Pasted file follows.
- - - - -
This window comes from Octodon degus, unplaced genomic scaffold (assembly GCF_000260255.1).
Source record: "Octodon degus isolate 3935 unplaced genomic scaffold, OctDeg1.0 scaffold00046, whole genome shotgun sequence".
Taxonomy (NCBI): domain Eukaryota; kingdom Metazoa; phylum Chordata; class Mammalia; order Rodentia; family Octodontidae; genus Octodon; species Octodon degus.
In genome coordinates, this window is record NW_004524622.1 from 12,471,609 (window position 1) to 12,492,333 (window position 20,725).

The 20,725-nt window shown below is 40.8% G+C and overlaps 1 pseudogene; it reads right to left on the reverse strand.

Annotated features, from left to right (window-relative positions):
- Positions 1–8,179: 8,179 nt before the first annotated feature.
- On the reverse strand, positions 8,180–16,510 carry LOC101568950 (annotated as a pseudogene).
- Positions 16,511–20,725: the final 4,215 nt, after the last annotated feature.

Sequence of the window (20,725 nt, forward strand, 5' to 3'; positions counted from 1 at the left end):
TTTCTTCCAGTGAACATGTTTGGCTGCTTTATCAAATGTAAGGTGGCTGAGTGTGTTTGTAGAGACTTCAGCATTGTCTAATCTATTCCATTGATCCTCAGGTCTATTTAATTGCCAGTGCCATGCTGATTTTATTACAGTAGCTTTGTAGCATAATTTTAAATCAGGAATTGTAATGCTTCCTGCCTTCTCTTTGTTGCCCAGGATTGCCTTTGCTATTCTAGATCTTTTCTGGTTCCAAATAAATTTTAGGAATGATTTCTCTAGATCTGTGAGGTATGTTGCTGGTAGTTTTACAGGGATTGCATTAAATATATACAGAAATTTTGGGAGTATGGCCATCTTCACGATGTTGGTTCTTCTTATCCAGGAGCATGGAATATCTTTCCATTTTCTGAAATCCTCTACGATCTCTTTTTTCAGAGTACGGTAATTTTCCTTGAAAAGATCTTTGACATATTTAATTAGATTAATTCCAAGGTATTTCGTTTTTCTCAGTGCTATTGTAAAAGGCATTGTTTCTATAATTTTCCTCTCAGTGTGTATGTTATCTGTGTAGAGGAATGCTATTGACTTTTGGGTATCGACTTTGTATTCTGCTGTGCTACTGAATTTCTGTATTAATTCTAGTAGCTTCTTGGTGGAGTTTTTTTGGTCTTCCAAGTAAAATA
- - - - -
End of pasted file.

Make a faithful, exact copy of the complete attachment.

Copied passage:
This window comes from Octodon degus, unplaced genomic scaffold (assembly GCF_000260255.1).
Source record: "Octodon degus isolate 3935 unplaced genomic scaffold, OctDeg1.0 scaffold00046, whole genome shotgun sequence".
Taxonomy (NCBI): domain Eukaryota; kingdom Metazoa; phylum Chordata; class Mammalia; order Rodentia; family Octodontidae; genus Octodon; species Octodon degus.
In genome coordinates, this window is record NW_004524622.1 from 12,471,609 (window position 1) to 12,492,333 (window position 20,725).

The 20,725-nt window shown below is 40.8% G+C and overlaps 1 pseudogene; it reads right to left on the reverse strand.

Annotated features, from left to right (window-relative positions):
- Positions 1–8,179: 8,179 nt before the first annotated feature.
- On the reverse strand, positions 8,180–16,510 carry LOC101568950 (annotated as a pseudogene).
- Positions 16,511–20,725: the final 4,215 nt, after the last annotated feature.

Sequence of the window (20,725 nt, forward strand, 5' to 3'; positions counted from 1 at the left end):
TTTCTTCCAGTGAACATGTTTGGCTGCTTTATCAAATGTAAGGTGGCTGAGTGTGTTTGTAGAGACTTCAGCATTGTCTAATCTATTCCATTGATCCTCAGGTCTATTTAATTGCCAGTGCCATGCTGATTTTATTACAGTAGCTTTGTAGCATAATTTTAAATCAGGAATTGTAATGCTTCCTGCCTTCTCTTTGTTGCCCAGGATTGCCTTTGCTATTCTAGATCTTTTCTGGTTCCAAATAAATTTTAGGAATGATTTCTCTAGATCTGTGAGGTATGTTGCTGGTAGTTTTACAGGGATTGCATTAAATATATACAGAAATTTTGGGAGTATGGCCATCTTCACGATGTTGGTTCTTCTTATCCAGGAGCATGGAATATCTTTCCATTTTCTGAAATCCTCTACGATCTCTTTTTTCAGAGTACGGTAATTTTCCTTGAAAAGATCTTTGACATATTTAATTAGATTAATTCCAAGGTATTTCGTTTTTCTCAGTGCTATTGTAAAAGGCATTGTTTCTATAATTTTCCTCTCAGTGTGTATGTTATCTGTGTAGAGGAATGCTATTGACTTTTGGGTATCGACTTTGTATTCTGCTGTGCTACTGAATTTCTGTATTAATTCTAGTAGCTTCTTGGTGGAGTTTTTTTGGTCTTCCAAGTAAAATA